[This article is an incomplete draft. I intend to augment it at a later date. It is posted now to make available information regarding Logic App engine behavior, concurrency control and visual designer support.]
In the context of building Logic Apps that perform well under high load and load spikes, it is important to consider the limits of each connector used. Take for instance the File System connector current limit of 100 calls per minute (reference here https://docs.microsoft.com/en-us/connectors/filesystem/#Limits ). We had a customer perform a load test of a Logic App consisting of a File System new file trigger, followed by the actions of read file content then delete file. The customer dropped 500 files in the share and let the Logic App run.
The trigger of File System will notice the new files and initiate a first batch of 10 files. By default the designer will also generate split-on behavior for the array output of the trigger:
So you have one call to trigger, then ten Logic App instances running Read File Content followed by Delete File in parallel. It doesn't stop there: the file system trigger also indicates in its response to Logic App that there is more items to be picked up, and requests for immediate rescheduling. So the Logic App engine will also in parallel call the trigger again. The second trigger run will in turn return another batch of 10 files, for which the Logic App engine will split the execution of another 10 parallel instances. And so on the trigger will repeatedly be immediately called again until it exhausts the backlog of added files. With 500 files, you have 50 trigger calls, and 2*500 action calls, all happening in very short order (because Logic App is built to run massive amounts of actions in parallel).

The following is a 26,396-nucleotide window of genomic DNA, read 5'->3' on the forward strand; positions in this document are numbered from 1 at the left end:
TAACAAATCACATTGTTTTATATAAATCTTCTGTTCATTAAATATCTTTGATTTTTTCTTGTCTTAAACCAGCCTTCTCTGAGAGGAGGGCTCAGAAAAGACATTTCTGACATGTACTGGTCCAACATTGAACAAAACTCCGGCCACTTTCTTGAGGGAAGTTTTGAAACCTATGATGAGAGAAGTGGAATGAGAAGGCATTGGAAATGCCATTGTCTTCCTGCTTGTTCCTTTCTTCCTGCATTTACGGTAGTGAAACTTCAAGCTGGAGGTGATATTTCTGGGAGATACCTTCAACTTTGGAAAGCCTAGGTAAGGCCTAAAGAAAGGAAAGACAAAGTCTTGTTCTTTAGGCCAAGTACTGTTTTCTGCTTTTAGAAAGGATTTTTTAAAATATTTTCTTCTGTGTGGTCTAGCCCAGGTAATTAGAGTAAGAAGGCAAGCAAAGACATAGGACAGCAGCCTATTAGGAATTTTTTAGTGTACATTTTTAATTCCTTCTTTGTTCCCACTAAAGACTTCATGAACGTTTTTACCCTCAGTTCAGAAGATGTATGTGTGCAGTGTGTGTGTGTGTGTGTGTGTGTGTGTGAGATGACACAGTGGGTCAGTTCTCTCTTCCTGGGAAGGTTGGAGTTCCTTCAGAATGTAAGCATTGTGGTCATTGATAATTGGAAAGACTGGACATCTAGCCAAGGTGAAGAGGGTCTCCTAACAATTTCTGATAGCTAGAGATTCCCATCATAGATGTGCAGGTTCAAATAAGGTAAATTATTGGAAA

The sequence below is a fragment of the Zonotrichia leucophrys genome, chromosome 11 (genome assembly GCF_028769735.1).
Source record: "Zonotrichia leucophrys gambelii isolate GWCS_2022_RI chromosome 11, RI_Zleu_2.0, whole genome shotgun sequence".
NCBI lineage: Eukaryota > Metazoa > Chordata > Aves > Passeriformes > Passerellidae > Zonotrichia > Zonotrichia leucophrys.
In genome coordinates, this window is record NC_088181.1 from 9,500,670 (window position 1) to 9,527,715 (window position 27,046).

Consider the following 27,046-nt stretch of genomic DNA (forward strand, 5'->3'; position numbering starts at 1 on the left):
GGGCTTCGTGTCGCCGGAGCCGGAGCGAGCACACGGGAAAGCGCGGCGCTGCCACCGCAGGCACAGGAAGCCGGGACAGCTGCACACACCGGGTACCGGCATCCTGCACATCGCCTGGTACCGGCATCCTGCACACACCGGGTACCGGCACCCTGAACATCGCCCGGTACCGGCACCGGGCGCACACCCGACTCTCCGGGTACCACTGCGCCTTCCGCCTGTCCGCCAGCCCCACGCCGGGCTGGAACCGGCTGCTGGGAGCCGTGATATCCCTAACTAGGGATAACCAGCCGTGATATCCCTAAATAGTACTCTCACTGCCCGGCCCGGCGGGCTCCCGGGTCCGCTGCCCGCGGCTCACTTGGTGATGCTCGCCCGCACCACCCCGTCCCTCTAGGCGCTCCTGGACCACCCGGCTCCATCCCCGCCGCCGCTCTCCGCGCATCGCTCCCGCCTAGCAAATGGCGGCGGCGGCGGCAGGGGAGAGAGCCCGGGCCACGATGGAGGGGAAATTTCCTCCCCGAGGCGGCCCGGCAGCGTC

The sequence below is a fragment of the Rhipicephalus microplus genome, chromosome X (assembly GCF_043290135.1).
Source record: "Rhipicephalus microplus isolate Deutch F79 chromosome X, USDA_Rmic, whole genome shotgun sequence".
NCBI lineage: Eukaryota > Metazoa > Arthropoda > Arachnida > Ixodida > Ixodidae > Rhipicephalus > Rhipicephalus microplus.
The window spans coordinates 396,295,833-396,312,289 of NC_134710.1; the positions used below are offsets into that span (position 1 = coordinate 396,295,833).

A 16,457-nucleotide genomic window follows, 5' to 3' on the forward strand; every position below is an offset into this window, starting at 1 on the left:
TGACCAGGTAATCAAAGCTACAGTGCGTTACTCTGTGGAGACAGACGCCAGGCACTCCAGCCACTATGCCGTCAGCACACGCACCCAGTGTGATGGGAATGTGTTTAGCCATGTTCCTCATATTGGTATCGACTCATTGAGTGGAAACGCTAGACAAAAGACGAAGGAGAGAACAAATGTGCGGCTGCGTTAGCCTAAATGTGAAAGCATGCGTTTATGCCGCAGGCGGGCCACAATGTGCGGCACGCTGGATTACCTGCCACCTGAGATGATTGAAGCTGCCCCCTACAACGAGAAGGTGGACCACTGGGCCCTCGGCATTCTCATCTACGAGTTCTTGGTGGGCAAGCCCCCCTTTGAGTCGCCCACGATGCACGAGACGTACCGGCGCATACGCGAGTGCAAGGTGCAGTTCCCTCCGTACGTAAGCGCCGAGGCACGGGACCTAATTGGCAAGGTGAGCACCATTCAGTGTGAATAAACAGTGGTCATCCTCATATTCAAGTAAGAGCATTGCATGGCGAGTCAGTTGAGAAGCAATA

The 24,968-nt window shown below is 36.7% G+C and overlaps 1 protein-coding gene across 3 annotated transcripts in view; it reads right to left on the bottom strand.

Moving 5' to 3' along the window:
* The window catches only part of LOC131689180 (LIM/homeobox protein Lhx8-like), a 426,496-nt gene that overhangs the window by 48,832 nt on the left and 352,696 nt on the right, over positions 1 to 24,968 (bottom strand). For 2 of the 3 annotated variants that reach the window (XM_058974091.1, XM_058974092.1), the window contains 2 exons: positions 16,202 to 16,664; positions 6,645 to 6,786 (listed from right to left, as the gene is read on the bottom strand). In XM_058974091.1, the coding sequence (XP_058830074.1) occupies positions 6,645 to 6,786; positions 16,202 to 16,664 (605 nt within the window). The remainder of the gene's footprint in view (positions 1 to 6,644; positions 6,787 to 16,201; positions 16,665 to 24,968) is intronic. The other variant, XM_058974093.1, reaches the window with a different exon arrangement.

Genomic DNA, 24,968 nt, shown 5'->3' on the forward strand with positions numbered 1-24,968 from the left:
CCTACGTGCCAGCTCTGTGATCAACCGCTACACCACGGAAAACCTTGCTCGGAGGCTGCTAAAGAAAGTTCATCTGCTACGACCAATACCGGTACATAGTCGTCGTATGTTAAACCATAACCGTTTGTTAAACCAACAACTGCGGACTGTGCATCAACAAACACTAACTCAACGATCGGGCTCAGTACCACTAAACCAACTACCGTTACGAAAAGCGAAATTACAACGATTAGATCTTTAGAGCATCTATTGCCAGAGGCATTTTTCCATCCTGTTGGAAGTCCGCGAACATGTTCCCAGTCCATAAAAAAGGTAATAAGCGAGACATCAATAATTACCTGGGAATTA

Quickly the File System connector limit of 100 calls per minute kicks-in and requests start bouncing with 429 HTTP error response code (see https://docs.microsoft.com/en-us/azure/api-management/transform-api#protect-an-api-by-adding-rate-limit-policy-throttling for background information on throttling technology - this does not mean that Logic App is specifically tied to this implementation of throttling).
So what to do? The concurrency of the Logic App runs needs to be configured according to the specific demands of this Logic App definition.
This is not a new feature and some of our MVP have blogged about it here http://mlogdberg.com/logicapps/concurrency-control and here https://toonvanhoutte.wordpress.com/2017/08/29/logic-apps-concurrency-control/
The feature has been improved since in that it now has support in the visual designer as visible in these couple screenshots (recurrence and File System, which is not to say that only those two support it):
Concurrency control is a generalization of the initial feature of single instance: the recurrence trigger will skip unless there are fewer than n active runs (where n=1 in case of single instance). To configure it, open the settings page by click the top right … button and choose ‘Settings’.
Also consider turning Off the Split On behavior and modifying the following actions definition to work on an array of elements at each call instead of only a single element. This will depend on the specific API used, whether it does support array input, or whether you need to add explicit for each loops on the array to call a given API with only a single element at a time.